How many actresses have portrayed a neuroscientist on a wildly successful TV comedy while actually holding an advanced degree in neuroscience? As far as we know, exactly one: Mayim Bialik, who plays the lovably geeky Amy Farrah Fowler on CBS' The Big Bang Theory… and earned her PhD from UCLA.
Acknowledging her nerdy side, Bialik recently told Dear Doctor magazine, “I'm different, and I can't not be different.” Yet when it comes to her family's oral health, she wants the same things we all want: good checkups and great-looking smiles. “We're big on teeth and oral care,” she said. “Flossing is really a pleasure in our house.”
How does she get her two young sons to do it?
Bialik uses convenient pre-loaded floss holders that come complete with floss and a handle. “I just keep them in a little glass right next to the toothbrushes so they're open, no one has to reach, they're just right there,” she said. “It's really become such a routine, I don't even have to ask them anymore.”
As many parents have discovered, establishing healthy routines is one of the best things you can do to maintain your family's oral health. Here are some other oral hygiene tips you can try at home:
Brush to the music — Plenty of pop songs are about two minutes long… and that's the length of time you should brush your teeth. If brushing in silence gets boring, add a soundtrack. When the music's over — you're done!
Flossing can be fun — If standard dental floss doesn't appeal, there are many different styles of floss holders, from functional ones to cartoon characters… even some with a martial-arts theme! Find the one that your kids like best, and encourage them to use it.
The eyes don't lie — To show your kids how well (or not) they are cleaning their teeth, try using an over-the-counter disclosing solution. This harmless product will temporarily stain any plaque or debris that got left behind after brushing, so they can immediately see where they missed, and how to improve their hygiene technique — which will lead to better health.
Have regular dental exams & cleanings — When kids see you're enthusiastic about going to the dental office, it helps them feel the same way… and afterward, you can point out how great it feels to have a clean, sparkling smile.
Most everyone knows that going to see your dentist for regular checkups and cleanings can help save your smile — but did you ever stop to think that it just might save your life?
That's what recently happened to 11-year-old Journee Woodard of Edmond, Oklahoma. The young girl was having a routine teeth cleaning when hygienist Rachel Stroble noticed something unusual: The whites of her eyes (her sclera) had a distinctly yellow tint. Dr. Michael Chandler, Journee’s dentist, confirmed the hygienist’s suspicions, and advised her mom to take her for further testing. The tests revealed that Journee had a tumor covering parts of her pancreas, gallbladder and liver; it could have ruptured at any moment, with devastating consequences.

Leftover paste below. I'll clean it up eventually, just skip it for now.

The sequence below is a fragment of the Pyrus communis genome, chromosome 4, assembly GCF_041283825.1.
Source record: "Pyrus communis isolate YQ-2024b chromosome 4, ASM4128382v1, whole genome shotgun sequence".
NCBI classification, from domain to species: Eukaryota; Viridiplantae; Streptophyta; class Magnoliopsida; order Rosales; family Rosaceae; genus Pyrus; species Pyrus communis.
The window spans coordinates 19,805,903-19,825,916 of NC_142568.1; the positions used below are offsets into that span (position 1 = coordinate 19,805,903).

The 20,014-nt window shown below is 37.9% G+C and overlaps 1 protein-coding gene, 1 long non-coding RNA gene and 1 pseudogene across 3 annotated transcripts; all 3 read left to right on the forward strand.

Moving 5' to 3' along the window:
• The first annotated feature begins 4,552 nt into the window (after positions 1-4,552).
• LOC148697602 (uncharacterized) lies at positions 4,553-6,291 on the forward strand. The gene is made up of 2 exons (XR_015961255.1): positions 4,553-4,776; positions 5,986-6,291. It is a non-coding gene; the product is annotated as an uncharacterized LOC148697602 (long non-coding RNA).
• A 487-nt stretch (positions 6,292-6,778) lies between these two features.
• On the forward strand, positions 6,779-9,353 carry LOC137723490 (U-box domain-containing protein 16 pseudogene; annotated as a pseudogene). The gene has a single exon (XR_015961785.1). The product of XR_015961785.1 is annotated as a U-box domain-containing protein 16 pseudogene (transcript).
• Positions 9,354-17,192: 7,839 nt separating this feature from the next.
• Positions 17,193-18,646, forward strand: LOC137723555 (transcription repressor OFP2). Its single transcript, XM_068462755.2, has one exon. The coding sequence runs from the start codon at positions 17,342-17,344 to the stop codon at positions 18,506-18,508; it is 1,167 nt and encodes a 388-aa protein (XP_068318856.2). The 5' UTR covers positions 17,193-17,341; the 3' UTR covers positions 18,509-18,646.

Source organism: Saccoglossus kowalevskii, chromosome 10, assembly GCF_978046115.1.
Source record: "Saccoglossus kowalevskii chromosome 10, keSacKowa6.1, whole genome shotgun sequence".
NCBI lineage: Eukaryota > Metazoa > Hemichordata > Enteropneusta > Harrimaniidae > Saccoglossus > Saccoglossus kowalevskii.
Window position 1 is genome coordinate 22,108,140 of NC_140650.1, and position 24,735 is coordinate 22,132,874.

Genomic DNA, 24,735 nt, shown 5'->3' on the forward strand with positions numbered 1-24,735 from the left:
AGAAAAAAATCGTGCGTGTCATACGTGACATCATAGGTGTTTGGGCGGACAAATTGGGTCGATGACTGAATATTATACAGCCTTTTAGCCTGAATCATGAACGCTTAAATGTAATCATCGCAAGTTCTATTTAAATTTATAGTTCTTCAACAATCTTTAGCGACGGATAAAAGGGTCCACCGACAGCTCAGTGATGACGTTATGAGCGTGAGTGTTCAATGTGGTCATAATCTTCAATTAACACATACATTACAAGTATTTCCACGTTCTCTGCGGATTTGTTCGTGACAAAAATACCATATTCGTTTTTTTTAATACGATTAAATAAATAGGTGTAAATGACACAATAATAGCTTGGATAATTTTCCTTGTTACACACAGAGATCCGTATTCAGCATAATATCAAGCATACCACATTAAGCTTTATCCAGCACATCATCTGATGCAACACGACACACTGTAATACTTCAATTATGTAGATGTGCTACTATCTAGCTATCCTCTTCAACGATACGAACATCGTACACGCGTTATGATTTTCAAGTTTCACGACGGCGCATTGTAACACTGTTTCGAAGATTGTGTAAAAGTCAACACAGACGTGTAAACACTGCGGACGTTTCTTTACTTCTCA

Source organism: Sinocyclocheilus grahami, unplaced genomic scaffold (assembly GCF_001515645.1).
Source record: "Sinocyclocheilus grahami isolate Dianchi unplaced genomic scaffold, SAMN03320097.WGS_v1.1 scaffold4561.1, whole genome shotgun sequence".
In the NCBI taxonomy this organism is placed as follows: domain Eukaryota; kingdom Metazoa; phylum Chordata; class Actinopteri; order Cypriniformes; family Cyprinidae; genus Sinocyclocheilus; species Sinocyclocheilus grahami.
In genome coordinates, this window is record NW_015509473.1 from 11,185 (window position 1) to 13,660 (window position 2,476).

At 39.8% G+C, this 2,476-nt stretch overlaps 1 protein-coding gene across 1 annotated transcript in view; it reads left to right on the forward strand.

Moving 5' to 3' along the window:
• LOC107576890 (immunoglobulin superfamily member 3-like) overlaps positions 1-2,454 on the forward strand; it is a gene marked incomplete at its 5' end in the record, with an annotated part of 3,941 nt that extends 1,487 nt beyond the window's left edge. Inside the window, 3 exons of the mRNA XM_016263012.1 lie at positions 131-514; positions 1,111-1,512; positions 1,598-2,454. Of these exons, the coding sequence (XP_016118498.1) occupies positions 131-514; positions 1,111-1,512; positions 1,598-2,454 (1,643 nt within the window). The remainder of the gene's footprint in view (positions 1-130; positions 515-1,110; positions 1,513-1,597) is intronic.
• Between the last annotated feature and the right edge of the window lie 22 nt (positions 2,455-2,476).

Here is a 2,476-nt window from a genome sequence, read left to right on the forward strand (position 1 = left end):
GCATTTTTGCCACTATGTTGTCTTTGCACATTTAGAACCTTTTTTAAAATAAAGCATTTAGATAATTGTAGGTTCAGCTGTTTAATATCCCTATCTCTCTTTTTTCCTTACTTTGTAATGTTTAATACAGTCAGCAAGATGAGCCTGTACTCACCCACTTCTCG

The tumor was removed three days later in a 9-hour operation, and Journee is now recovering. As for her dentist, Dr. Chandler told reporters that he and his staff were just doing their jobs thoroughly. “It's hard to feel like I’m a hero,” he said (though others might disagree).
Is this a one-in-a-million case? Maybe — yet for many people, a family dentist may be the health care professional who is seen more often than any other. That can put dentists in the unique position of being able to closely monitor not only a person’s oral health, but also their overall health.
There are several reasons why that’s so. One is that most systemic diseases (such as diabetes, leukemia, and heart disease, for example) can have oral manifestations — that is, symptoms that show up in the mouth. If your dentist notices something unusual, further testing may be recommended. Dentists also regularly screen for diseases specific to the mouth — such as oral cancer, which has a much better chance of being cured when it is caught at an early stage.
But beyond checking for particular diseases, dentists often notice other things that may indicate a health issue. For example, if you complain of dry mouth or snoring, and appear fatigued in the dental chair, your dentist may suspect undiagnosed sleep apnea: a potentially serious condition. Many other signs — such as yellowed eyes, a pounding heart rate, or shortness of breath — can indicate potential problems.